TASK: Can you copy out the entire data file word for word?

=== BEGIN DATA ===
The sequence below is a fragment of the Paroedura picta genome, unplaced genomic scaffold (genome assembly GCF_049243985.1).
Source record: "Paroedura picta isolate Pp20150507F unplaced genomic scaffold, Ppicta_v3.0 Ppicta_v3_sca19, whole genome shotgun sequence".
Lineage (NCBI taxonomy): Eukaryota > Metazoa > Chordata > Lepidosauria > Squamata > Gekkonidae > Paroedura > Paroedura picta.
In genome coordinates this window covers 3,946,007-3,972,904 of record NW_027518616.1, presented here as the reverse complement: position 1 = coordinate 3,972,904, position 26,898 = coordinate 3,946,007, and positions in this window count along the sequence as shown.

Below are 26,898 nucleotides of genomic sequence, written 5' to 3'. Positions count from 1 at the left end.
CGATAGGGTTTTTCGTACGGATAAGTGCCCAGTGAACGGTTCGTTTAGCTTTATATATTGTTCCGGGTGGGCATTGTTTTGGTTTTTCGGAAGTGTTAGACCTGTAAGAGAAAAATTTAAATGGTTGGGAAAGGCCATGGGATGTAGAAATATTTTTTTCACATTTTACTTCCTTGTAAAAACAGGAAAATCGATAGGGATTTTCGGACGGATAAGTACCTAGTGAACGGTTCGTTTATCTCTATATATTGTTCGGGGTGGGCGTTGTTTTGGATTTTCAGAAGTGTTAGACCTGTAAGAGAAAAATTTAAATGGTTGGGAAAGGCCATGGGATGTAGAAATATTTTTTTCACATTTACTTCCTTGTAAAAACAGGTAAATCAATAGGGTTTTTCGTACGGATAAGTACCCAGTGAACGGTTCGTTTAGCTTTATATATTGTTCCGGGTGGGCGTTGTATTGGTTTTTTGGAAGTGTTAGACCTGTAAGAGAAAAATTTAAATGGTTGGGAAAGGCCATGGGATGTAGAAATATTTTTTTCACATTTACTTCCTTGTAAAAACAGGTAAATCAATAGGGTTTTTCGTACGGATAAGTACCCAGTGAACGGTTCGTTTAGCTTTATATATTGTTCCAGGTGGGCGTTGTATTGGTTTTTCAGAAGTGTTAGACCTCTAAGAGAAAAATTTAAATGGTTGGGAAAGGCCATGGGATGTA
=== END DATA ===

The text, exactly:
The sequence below is a fragment of the Paroedura picta genome, unplaced genomic scaffold (genome assembly GCF_049243985.1).
Source record: "Paroedura picta isolate Pp20150507F unplaced genomic scaffold, Ppicta_v3.0 Ppicta_v3_sca19, whole genome shotgun sequence".
Lineage (NCBI taxonomy): Eukaryota > Metazoa > Chordata > Lepidosauria > Squamata > Gekkonidae > Paroedura > Paroedura picta.
In genome coordinates this window covers 3,946,007-3,972,904 of record NW_027518616.1, presented here as the reverse complement: position 1 = coordinate 3,972,904, position 26,898 = coordinate 3,946,007, and positions in this window count along the sequence as shown.

Below are 26,898 nucleotides of genomic sequence, written 5' to 3'. Positions count from 1 at the left end.
CGATAGGGTTTTTCGTACGGATAAGTGCCCAGTGAACGGTTCGTTTAGCTTTATATATTGTTCCGGGTGGGCATTGTTTTGGTTTTTCGGAAGTGTTAGACCTGTAAGAGAAAAATTTAAATGGTTGGGAAAGGCCATGGGATGTAGAAATATTTTTTTCACATTTTACTTCCTTGTAAAAACAGGAAAATCGATAGGGATTTTCGGACGGATAAGTACCTAGTGAACGGTTCGTTTATCTCTATATATTGTTCGGGGTGGGCGTTGTTTTGGATTTTCAGAAGTGTTAGACCTGTAAGAGAAAAATTTAAATGGTTGGGAAAGGCCATGGGATGTAGAAATATTTTTTTCACATTTACTTCCTTGTAAAAACAGGTAAATCAATAGGGTTTTTCGTACGGATAAGTACCCAGTGAACGGTTCGTTTAGCTTTATATATTGTTCCGGGTGGGCGTTGTATTGGTTTTTTGGAAGTGTTAGACCTGTAAGAGAAAAATTTAAATGGTTGGGAAAGGCCATGGGATGTAGAAATATTTTTTTCACATTTACTTCCTTGTAAAAACAGGTAAATCAATAGGGTTTTTCGTACGGATAAGTACCCAGTGAACGGTTCGTTTAGCTTTATATATTGTTCCAGGTGGGCGTTGTATTGGTTTTTCAGAAGTGTTAGACCTCTAAGAGAAAAATTTAAATGGTTGGGAAAGGCCATGGGATGTA